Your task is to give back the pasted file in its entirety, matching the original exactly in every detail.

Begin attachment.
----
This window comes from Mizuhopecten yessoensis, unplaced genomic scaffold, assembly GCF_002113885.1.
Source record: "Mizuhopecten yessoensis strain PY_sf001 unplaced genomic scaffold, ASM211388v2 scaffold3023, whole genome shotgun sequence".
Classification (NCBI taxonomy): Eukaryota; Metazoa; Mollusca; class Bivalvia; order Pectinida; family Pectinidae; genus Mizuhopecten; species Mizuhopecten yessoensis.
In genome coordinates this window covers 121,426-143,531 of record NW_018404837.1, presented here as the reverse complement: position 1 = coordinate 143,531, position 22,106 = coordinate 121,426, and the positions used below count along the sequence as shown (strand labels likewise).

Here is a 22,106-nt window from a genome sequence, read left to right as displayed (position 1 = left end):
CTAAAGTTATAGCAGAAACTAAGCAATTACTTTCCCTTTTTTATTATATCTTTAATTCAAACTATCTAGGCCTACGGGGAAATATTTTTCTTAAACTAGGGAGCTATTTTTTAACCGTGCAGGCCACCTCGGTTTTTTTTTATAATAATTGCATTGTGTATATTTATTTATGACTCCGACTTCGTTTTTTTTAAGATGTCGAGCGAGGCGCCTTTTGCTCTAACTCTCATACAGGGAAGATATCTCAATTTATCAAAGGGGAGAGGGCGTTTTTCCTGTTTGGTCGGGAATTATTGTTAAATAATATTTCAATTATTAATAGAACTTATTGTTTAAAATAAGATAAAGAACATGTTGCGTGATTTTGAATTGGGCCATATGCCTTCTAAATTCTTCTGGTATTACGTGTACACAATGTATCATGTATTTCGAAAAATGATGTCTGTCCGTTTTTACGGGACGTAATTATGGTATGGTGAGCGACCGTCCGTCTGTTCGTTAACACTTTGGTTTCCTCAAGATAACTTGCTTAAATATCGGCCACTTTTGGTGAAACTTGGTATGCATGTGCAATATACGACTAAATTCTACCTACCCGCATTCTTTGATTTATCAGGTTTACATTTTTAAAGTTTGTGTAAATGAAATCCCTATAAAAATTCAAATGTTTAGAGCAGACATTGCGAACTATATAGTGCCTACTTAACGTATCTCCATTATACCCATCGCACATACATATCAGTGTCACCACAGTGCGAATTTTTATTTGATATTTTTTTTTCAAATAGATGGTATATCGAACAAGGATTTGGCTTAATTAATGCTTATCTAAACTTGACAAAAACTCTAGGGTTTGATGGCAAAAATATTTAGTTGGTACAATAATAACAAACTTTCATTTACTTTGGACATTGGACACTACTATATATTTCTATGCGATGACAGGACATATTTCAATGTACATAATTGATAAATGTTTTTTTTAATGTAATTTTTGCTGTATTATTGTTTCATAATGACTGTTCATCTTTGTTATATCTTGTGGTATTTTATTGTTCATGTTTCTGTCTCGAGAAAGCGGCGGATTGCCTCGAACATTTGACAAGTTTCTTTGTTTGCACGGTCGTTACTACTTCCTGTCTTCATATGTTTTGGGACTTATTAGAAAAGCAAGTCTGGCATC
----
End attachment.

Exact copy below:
This window comes from Mizuhopecten yessoensis, unplaced genomic scaffold, assembly GCF_002113885.1.
Source record: "Mizuhopecten yessoensis strain PY_sf001 unplaced genomic scaffold, ASM211388v2 scaffold3023, whole genome shotgun sequence".
Classification (NCBI taxonomy): Eukaryota; Metazoa; Mollusca; class Bivalvia; order Pectinida; family Pectinidae; genus Mizuhopecten; species Mizuhopecten yessoensis.
In genome coordinates this window covers 121,426-143,531 of record NW_018404837.1, presented here as the reverse complement: position 1 = coordinate 143,531, position 22,106 = coordinate 121,426, and the positions used below count along the sequence as shown (strand labels likewise).

Here is a 22,106-nt window from a genome sequence, read left to right as displayed (position 1 = left end):
CTAAAGTTATAGCAGAAACTAAGCAATTACTTTCCCTTTTTTATTATATCTTTAATTCAAACTATCTAGGCCTACGGGGAAATATTTTTCTTAAACTAGGGAGCTATTTTTTAACCGTGCAGGCCACCTCGGTTTTTTTTTATAATAATTGCATTGTGTATATTTATTTATGACTCCGACTTCGTTTTTTTTAAGATGTCGAGCGAGGCGCCTTTTGCTCTAACTCTCATACAGGGAAGATATCTCAATTTATCAAAGGGGAGAGGGCGTTTTTCCTGTTTGGTCGGGAATTATTGTTAAATAATATTTCAATTATTAATAGAACTTATTGTTTAAAATAAGATAAAGAACATGTTGCGTGATTTTGAATTGGGCCATATGCCTTCTAAATTCTTCTGGTATTACGTGTACACAATGTATCATGTATTTCGAAAAATGATGTCTGTCCGTTTTTACGGGACGTAATTATGGTATGGTGAGCGACCGTCCGTCTGTTCGTTAACACTTTGGTTTCCTCAAGATAACTTGCTTAAATATCGGCCACTTTTGGTGAAACTTGGTATGCATGTGCAATATACGACTAAATTCTACCTACCCGCATTCTTTGATTTATCAGGTTTACATTTTTAAAGTTTGTGTAAATGAAATCCCTATAAAAATTCAAATGTTTAGAGCAGACATTGCGAACTATATAGTGCCTACTTAACGTATCTCCATTATACCCATCGCACATACATATCAGTGTCACCACAGTGCGAATTTTTATTTGATATTTTTTTTTCAAATAGATGGTATATCGAACAAGGATTTGGCTTAATTAATGCTTATCTAAACTTGACAAAAACTCTAGGGTTTGATGGCAAAAATATTTAGTTGGTACAATAATAACAAACTTTCATTTACTTTGGACATTGGACACTACTATATATTTCTATGCGATGACAGGACATATTTCAATGTACATAATTGATAAATGTTTTTTTTAATGTAATTTTTGCTGTATTATTGTTTCATAATGACTGTTCATCTTTGTTATATCTTGTGGTATTTTATTGTTCATGTTTCTGTCTCGAGAAAGCGGCGGATTGCCTCGAACATTTGACAAGTTTCTTTGTTTGCACGGTCGTTACTACTTCCTGTCTTCATATGTTTTGGGACTTATTAGAAAAGCAAGTCTGGCATC